The best-selling, heavyweight truck in America has been given an impressive makeover. Ford used the State Fair of Texas as the venue to reveal the 2017 F-Series Super Duty -- Ford's first-ever, heavy-duty aluminum-bodied pickup.
When Ford first brought the Super Duty to the market in 1998, it was the only player in the sandbox and just what buyers with tough work or towing duties needed. Ford leads the market with 55 percent of the segment, and, although the competitors in this segment of the market have grown fierce -- with substantial rivals from Ram, Chevy, and GMC -- Ford says it has engineered its second-generation Super Duty to outdistance the competition once again.
The all-new 2017 Ford F-Series Super Duty pickup trucks -- which include models that range from the F-250 up to the F-550 -- are lighter yet feature an all-new, fully-boxed frame comprising more than 95 percent high-strength steel that is 24 times stiffer than the previous frame. Ford builds on that with a high-strength, military-grade aluminum alloy body; stronger axles, springs and suspension; and heavier-duty four-wheel-drive components, driveline, and updated towing hardware that will enable the most towing and hauling capabilities ever.
Ford says the upcoming Super Duty will also bolster its hauling and payload ratings as a result of its upgraded gasoline and diesel engines that will have increased horsepower and torque; on top of all these changes, the new models will have improved fuel economy. Built at Ford's Kentucky Truck Plant, these Super Duty trucks will arrive at dealerships in the fall of 2016.
The F-Series Super Duty will be available as XL, XLT, Lariat, King Ranch, and Platinum models and with Regular Cab, Crew Cab, and SuperCab versions. New is a Platinum trim on F-450s.
The exterior of the heavy-duty series retains much of its iconic, utilitarian style, but looking a little closer, you'll notice that the body has been refined and refreshed to maximize aerodynamics. The rust- and dent-resistant, state-of-the-art aluminum-alloy panels have lightened the vehicle by 350 pounds. While the new Super Duty shares its cabs with the F-150, it has unique styling in front with an updated, more horizontal, "belt buckle" grille, a more raked windshield, cues that give it a more planted look, along with large, bold lettering for all badges. The hood appears flatter and the side windows slightly smaller.
The bed features a patented BoxLink system of cleats and brackets to secure cargo. For increased convenience and security, the tailgate can be locked, unlocked, and opened via the key fob. The tailgate has been updated with a next-generation step integrated into the tailgate to keep it clean and out of the way.
Inside, the cab receives a hefty makeover that brings increased legroom, newly contoured seats, and more stowage features including a two-tier lockable glove box and a lockable center console. There are up to two 400-watt power outlets and a 110-volt outlet in the cab. All three cab styles are longer and feature flat-folding second-row seats that make way for a flat load floor; new is under-seat lockable stowage. Massaging seats are available as are inflatable rear seatbelts.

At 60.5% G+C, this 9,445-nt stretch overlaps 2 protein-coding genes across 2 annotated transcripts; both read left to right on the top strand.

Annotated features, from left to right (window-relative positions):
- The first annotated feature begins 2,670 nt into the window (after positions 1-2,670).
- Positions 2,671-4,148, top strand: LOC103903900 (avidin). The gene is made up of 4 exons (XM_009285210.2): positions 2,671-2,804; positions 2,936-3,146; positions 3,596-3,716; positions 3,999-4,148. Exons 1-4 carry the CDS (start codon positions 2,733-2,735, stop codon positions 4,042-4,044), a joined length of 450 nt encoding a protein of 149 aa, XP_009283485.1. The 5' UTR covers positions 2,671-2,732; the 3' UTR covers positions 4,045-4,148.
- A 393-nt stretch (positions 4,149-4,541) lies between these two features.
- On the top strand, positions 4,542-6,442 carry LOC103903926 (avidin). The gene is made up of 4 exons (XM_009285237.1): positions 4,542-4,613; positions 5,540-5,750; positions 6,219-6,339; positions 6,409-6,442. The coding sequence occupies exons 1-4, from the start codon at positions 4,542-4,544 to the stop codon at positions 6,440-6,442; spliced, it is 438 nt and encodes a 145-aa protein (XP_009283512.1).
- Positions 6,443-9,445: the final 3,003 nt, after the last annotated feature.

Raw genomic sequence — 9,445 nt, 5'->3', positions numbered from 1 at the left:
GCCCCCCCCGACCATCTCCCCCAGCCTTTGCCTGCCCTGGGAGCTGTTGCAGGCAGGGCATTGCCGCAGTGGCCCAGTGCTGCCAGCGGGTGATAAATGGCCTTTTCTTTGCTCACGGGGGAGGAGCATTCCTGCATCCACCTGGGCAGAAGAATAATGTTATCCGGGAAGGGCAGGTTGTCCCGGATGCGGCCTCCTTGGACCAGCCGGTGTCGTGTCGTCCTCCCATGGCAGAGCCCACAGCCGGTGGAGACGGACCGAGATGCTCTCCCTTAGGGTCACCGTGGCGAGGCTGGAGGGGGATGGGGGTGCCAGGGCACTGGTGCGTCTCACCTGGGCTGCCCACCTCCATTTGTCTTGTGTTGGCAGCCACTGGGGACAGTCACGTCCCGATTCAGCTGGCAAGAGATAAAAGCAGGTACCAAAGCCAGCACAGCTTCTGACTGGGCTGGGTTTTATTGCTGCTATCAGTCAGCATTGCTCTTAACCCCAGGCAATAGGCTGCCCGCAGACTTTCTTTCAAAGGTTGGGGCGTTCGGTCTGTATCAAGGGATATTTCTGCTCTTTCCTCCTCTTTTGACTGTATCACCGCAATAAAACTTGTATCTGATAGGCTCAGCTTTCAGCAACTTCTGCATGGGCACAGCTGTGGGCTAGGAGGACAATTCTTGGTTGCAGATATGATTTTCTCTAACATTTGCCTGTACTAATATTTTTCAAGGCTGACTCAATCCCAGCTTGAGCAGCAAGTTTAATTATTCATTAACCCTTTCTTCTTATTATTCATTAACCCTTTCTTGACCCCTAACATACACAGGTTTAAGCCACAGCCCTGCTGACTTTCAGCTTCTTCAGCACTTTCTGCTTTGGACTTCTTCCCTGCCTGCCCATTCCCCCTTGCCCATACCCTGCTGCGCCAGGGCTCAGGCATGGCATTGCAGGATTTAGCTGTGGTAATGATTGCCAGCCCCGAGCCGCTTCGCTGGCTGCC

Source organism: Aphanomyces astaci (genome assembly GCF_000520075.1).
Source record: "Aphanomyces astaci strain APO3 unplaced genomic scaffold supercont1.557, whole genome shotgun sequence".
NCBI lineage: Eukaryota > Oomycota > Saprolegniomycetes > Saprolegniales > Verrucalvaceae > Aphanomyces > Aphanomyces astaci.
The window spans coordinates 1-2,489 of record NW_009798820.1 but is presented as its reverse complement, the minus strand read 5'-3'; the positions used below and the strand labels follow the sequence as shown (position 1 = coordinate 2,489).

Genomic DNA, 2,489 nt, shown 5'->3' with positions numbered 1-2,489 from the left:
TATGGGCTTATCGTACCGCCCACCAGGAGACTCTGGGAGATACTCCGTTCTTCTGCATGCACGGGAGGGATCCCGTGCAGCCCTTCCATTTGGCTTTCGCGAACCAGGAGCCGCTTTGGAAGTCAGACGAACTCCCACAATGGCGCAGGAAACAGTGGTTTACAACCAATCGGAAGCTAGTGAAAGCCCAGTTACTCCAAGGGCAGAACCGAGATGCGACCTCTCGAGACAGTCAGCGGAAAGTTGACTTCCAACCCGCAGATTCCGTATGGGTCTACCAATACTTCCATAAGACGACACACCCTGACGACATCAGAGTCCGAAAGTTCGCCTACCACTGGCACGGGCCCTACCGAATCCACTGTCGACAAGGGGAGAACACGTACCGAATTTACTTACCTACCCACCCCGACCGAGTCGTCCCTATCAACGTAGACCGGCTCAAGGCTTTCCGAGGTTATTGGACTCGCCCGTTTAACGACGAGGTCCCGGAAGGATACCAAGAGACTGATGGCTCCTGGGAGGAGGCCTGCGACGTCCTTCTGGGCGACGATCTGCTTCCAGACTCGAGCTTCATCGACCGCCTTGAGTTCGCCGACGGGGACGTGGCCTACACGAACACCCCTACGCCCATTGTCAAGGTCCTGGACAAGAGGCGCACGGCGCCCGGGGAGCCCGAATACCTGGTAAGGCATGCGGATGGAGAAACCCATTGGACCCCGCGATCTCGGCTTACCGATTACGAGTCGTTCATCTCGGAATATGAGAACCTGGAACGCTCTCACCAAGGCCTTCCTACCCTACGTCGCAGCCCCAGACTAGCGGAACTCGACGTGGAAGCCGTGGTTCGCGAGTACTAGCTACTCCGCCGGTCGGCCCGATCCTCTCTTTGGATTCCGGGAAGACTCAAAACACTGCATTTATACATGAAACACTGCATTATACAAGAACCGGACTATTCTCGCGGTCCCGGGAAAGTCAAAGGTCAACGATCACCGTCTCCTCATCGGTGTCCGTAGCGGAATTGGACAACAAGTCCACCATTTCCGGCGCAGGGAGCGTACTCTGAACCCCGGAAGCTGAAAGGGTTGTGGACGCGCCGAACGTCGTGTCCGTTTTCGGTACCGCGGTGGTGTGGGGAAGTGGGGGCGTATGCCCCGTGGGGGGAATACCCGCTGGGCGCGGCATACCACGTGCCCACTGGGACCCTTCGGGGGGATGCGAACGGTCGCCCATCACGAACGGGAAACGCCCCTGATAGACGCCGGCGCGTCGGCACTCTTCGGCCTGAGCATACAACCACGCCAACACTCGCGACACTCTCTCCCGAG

Among the pickup's tech features are SYNC 3, which is Ford's new-generation infotainment system that includes enhanced voice recognition and a Smartphone-like 8-inch touchscreen with an easy-to-understand graphic interface; seamless integration of AppLink to control smartphone apps; Siri Eyes-Free capability; over-the-air software updates using Wi-Fi; and 911 Assist that provides subscription-free emergency calling.
The truck's updated and innovative camera system has a 360-degree bird's-eye-view camera, among others. Since up to 90 percent of Super Duty customers tow, cameras have been added to help customers see more angles and monitor conditions surrounding the truck, and provide better trailering.
Adaptive steering also helps make towing easier, giving a greater ease to navigating job sites and parking lots -- with or without a trailer. This technology reduces the amount of steering input needed to change direction at low speeds, while reducing sensitivity to steering input at higher speeds.
Under the hood of the next-generation Super Duty is collection of powerplants, including a second-generation Ford-built, 6.7-liter Power Stroke V-8 diesel for pickups and chassis cabs; a 6.2-liter gasoline V-8 with a new TorqShift-G transmission for F-250s; and a 6.8-liter V-10 gasoline engine for the chassis cab lineup. All engines are mated to six-speed transmissions and the trucks have solid axles.
Ford says it has more Super Duty pickups on the road with 280,000 miles or more on their odometer. The new pickups promise improved durability and will undergo testing of more than 17 million miles.
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